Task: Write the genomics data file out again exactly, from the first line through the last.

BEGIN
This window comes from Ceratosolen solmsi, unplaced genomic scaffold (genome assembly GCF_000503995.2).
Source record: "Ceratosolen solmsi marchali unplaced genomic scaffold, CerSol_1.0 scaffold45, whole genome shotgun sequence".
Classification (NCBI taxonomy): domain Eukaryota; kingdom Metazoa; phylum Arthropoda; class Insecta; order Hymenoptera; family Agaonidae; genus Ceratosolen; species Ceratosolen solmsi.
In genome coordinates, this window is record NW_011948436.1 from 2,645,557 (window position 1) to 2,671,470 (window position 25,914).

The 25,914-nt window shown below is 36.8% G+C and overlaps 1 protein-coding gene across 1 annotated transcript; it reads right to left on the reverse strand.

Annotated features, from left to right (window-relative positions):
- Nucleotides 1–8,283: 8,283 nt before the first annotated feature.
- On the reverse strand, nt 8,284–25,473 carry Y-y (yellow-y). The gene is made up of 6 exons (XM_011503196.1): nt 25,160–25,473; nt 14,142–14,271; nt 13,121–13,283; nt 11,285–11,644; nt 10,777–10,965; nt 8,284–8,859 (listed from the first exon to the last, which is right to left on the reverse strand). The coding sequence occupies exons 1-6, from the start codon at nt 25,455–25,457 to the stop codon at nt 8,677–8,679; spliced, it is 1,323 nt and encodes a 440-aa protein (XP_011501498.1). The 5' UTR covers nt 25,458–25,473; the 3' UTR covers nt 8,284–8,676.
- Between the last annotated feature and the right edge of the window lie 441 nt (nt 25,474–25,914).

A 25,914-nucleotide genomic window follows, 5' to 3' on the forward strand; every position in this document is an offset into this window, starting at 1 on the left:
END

This window comes from Ceratosolen solmsi, unplaced genomic scaffold (genome assembly GCF_000503995.2).
Source record: "Ceratosolen solmsi marchali unplaced genomic scaffold, CerSol_1.0 scaffold45, whole genome shotgun sequence".
Classification (NCBI taxonomy): domain Eukaryota; kingdom Metazoa; phylum Arthropoda; class Insecta; order Hymenoptera; family Agaonidae; genus Ceratosolen; species Ceratosolen solmsi.
In genome coordinates, this window is record NW_011948436.1 from 2,645,557 (window position 1) to 2,671,470 (window position 25,914).

The 25,914-nt window shown below is 36.8% G+C and overlaps 1 protein-coding gene across 1 annotated transcript; it reads right to left on the reverse strand.

Annotated features, from left to right (window-relative positions):
- Nucleotides 1–8,283: 8,283 nt before the first annotated feature.
- On the reverse strand, nt 8,284–25,473 carry Y-y (yellow-y). The gene is made up of 6 exons (XM_011503196.1): nt 25,160–25,473; nt 14,142–14,271; nt 13,121–13,283; nt 11,285–11,644; nt 10,777–10,965; nt 8,284–8,859 (listed from the first exon to the last, which is right to left on the reverse strand). The coding sequence occupies exons 1-6, from the start codon at nt 25,455–25,457 to the stop codon at nt 8,677–8,679; spliced, it is 1,323 nt and encodes a 440-aa protein (XP_011501498.1). The 5' UTR covers nt 25,458–25,473; the 3' UTR covers nt 8,284–8,676.
- Between the last annotated feature and the right edge of the window lie 441 nt (nt 25,474–25,914).

A 25,914-nucleotide genomic window follows, 5' to 3' on the forward strand; every position in this document is an offset into this window, starting at 1 on the left: